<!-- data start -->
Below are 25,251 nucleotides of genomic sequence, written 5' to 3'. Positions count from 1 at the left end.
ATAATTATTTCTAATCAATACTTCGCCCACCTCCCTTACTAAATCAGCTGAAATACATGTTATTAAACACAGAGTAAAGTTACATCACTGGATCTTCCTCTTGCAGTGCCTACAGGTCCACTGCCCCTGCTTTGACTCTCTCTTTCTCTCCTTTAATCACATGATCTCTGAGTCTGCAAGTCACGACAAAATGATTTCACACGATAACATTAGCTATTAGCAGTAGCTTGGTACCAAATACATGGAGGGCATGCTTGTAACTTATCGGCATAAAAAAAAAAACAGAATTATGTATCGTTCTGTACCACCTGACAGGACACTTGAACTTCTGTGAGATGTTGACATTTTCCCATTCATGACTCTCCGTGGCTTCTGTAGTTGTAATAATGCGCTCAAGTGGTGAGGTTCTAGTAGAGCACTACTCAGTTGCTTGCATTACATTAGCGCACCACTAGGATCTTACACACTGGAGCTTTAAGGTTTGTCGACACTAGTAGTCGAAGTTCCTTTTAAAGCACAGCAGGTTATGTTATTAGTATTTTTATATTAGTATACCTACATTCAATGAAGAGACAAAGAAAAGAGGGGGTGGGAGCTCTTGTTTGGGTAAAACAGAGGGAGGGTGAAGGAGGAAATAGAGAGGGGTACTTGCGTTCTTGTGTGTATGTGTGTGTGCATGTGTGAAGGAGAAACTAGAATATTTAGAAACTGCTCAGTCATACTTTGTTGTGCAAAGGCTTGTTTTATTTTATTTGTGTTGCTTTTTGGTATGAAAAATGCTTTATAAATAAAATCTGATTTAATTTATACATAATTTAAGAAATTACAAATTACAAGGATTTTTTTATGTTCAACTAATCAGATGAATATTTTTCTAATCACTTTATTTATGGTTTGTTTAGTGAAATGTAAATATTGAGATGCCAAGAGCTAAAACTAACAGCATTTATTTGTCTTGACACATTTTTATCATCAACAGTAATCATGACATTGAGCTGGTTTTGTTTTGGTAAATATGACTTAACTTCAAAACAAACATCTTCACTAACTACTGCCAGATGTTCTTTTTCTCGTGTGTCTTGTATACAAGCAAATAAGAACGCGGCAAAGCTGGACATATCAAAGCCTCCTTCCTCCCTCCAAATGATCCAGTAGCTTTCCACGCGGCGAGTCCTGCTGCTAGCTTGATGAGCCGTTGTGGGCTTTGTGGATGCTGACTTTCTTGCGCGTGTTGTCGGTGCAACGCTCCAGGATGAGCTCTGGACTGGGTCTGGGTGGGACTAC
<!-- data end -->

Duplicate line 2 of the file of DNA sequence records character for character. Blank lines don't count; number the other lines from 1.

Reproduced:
ATAATTATTTCTAATCAATACTTCGCCCACCTCCCTTACTAAATCAGCTGAAATACATGTTATTAAACACAGAGTAAAGTTACATCACTGGATCTTCCTCTTGCAGTGCCTACAGGTCCACTGCCCCTGCTTTGACTCTCTCTTTCTCTCCTTTAATCACATGATCTCTGAGTCTGCAAGTCACGACAAAATGATTTCACACGATAACATTAGCTATTAGCAGTAGCTTGGTACCAAATACATGGAGGGCATGCTTGTAACTTATCGGCATAAAAAAAAAAACAGAATTATGTATCGTTCTGTACCACCTGACAGGACACTTGAACTTCTGTGAGATGTTGACATTTTCCCATTCATGACTCTCCGTGGCTTCTGTAGTTGTAATAATGCGCTCAAGTGGTGAGGTTCTAGTAGAGCACTACTCAGTTGCTTGCATTACATTAGCGCACCACTAGGATCTTACACACTGGAGCTTTAAGGTTTGTCGACACTAGTAGTCGAAGTTCCTTTTAAAGCACAGCAGGTTATGTTATTAGTATTTTTATATTAGTATACCTACATTCAATGAAGAGACAAAGAAAAGAGGGGGTGGGAGCTCTTGTTTGGGTAAAACAGAGGGAGGGTGAAGGAGGAAATAGAGAGGGGTACTTGCGTTCTTGTGTGTATGTGTGTGTGCATGTGTGAAGGAGAAACTAGAATATTTAGAAACTGCTCAGTCATACTTTGTTGTGCAAAGGCTTGTTTTATTTTATTTGTGTTGCTTTTTGGTATGAAAAATGCTTTATAAATAAAATCTGATTTAATTTATACATAATTTAAGAAATTACAAATTACAAGGATTTTTTTATGTTCAACTAATCAGATGAATATTTTTCTAATCACTTTATTTATGGTTTGTTTAGTGAAATGTAAATATTGAGATGCCAAGAGCTAAAACTAACAGCATTTATTTGTCTTGACACATTTTTATCATCAACAGTAATCATGACATTGAGCTGGTTTTGTTTTGGTAAATATGACTTAACTTCAAAACAAACATCTTCACTAACTACTGCCAGATGTTCTTTTTCTCGTGTGTCTTGTATACAAGCAAATAAGAACGCGGCAAAGCTGGACATATCAAAGCCTCCTTCCTCCCTCCAAATGATCCAGTAGCTTTCCACGCGGCGAGTCCTGCTGCTAGCTTGATGAGCCGTTGTGGGCTTTGTGGATGCTGACTTTCTTGCGCGTGTTGTCGGTGCAACGCTCCAGGATGAGCTCTGGACTGGGTCTGGGTGGGACTAC